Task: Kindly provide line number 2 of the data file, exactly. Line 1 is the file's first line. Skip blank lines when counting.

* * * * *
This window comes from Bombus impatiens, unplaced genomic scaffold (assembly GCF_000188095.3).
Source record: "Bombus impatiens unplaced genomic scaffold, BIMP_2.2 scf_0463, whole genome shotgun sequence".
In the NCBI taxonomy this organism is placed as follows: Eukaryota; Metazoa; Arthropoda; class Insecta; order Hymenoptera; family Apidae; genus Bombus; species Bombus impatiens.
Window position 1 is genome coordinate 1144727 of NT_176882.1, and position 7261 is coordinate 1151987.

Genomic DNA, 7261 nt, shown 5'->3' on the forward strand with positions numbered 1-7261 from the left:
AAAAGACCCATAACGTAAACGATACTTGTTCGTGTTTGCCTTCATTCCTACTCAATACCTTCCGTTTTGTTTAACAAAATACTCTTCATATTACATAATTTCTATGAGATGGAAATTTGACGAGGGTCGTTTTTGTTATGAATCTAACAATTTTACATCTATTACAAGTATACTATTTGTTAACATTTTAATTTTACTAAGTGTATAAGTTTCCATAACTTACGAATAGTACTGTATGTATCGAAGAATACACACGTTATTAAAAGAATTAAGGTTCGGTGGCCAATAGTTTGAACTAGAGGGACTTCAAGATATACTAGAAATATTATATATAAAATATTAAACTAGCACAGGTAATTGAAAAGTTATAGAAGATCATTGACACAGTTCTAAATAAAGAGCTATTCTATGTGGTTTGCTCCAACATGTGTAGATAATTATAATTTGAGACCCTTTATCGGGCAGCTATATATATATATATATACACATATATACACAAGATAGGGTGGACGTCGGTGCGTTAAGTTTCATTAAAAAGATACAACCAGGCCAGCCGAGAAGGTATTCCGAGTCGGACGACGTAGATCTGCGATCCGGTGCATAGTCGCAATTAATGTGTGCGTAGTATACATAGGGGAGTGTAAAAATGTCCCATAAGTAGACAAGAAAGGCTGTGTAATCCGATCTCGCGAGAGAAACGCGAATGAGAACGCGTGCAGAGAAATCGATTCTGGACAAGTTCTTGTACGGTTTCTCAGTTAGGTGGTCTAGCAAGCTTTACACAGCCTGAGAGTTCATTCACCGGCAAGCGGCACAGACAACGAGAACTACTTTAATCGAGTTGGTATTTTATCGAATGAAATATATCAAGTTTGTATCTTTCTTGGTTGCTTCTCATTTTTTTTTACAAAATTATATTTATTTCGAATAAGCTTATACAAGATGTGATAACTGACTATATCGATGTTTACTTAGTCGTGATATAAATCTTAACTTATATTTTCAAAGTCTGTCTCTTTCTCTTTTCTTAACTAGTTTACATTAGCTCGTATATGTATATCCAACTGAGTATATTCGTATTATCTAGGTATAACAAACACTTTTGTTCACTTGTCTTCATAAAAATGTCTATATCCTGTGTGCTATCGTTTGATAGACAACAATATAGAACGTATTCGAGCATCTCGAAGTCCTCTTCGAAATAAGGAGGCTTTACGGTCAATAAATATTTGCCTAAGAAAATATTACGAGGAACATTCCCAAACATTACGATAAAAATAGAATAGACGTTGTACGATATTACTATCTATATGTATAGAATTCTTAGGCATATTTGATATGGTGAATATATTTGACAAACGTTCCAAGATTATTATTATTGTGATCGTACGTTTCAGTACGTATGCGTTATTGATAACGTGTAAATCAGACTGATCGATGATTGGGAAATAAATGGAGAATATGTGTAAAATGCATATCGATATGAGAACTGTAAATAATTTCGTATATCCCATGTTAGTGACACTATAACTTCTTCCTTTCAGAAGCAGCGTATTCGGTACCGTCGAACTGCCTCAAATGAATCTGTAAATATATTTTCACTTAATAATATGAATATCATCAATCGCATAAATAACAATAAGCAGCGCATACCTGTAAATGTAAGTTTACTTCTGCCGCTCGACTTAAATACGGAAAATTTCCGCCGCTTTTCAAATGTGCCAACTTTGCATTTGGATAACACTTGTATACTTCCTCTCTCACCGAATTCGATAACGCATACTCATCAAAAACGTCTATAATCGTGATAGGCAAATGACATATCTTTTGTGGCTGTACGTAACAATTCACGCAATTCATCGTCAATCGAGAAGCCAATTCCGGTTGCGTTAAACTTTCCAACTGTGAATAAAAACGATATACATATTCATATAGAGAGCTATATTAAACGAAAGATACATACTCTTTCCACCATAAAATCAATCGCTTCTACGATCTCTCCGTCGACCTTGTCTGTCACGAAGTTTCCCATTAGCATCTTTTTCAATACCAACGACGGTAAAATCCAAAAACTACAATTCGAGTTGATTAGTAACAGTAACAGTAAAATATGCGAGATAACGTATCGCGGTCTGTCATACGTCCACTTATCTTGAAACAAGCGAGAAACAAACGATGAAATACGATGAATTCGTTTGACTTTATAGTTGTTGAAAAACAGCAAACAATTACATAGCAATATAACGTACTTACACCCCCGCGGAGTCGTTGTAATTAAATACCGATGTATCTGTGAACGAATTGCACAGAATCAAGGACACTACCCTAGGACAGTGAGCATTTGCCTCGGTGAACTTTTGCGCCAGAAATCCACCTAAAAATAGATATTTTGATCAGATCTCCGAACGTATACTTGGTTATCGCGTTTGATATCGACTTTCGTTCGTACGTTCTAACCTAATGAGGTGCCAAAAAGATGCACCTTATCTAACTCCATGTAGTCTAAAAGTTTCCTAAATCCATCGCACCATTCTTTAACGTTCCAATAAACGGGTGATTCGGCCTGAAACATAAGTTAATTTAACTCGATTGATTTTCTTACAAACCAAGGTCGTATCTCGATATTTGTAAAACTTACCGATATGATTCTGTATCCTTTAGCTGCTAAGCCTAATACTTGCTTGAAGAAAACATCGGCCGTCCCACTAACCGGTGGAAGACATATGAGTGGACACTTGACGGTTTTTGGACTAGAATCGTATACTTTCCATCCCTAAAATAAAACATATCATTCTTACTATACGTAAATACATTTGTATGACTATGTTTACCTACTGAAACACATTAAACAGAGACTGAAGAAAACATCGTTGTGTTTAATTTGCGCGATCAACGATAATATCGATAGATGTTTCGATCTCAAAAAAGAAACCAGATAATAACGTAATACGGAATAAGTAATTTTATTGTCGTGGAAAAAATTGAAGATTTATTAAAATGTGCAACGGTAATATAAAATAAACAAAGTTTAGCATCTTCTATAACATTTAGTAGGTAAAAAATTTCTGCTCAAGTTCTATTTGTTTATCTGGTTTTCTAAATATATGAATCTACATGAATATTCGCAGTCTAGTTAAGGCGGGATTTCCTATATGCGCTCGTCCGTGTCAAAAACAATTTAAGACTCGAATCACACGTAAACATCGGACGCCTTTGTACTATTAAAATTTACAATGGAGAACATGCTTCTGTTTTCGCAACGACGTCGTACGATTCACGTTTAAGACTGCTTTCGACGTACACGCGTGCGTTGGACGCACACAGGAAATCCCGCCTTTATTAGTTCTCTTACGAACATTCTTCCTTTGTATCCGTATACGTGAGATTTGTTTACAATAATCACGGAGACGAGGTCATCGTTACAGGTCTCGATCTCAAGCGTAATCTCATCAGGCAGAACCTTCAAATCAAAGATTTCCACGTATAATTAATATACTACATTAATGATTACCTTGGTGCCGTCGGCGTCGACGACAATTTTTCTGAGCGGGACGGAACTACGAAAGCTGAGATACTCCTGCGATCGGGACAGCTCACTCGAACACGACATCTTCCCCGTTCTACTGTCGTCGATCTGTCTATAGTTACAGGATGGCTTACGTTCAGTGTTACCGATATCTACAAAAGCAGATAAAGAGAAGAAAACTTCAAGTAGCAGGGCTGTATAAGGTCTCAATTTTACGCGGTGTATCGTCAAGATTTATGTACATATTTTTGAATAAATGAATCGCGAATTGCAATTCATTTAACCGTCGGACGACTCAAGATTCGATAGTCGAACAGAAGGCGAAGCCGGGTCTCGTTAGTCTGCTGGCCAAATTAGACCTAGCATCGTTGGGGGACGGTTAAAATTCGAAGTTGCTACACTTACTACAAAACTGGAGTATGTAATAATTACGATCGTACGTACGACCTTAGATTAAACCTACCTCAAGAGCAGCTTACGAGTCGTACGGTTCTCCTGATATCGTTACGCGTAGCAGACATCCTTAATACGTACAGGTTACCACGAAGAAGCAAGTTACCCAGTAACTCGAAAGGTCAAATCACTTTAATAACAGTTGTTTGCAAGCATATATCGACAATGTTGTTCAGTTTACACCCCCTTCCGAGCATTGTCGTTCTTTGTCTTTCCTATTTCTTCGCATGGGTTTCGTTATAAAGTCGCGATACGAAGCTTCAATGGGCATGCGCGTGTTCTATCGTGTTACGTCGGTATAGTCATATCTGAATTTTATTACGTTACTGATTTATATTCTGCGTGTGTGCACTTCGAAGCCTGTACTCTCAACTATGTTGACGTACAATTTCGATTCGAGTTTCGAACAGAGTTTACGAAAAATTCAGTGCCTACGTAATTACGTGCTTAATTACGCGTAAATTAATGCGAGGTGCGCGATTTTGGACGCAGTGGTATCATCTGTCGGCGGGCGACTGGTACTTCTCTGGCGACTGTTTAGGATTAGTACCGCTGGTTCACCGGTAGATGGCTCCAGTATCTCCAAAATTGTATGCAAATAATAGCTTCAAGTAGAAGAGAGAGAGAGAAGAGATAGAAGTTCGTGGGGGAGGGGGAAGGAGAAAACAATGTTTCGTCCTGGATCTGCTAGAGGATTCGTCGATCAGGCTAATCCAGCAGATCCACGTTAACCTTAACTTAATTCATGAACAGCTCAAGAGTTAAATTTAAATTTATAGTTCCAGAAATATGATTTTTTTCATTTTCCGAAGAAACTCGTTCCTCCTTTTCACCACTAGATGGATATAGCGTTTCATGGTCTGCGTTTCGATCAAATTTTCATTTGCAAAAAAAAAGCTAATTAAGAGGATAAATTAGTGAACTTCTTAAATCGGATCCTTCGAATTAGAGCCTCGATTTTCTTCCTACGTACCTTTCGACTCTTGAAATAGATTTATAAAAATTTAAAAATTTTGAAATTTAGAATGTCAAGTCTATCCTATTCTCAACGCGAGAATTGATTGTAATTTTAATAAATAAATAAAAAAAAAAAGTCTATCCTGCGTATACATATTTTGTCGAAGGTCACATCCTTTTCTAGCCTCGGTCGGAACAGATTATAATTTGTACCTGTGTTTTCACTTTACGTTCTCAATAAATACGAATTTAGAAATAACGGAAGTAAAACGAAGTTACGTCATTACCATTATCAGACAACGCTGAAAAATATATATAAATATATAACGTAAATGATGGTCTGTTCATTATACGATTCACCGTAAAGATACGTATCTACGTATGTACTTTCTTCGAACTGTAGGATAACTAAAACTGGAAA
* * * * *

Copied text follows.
Source record: "Bombus impatiens unplaced genomic scaffold, BIMP_2.2 scf_0463, whole genome shotgun sequence".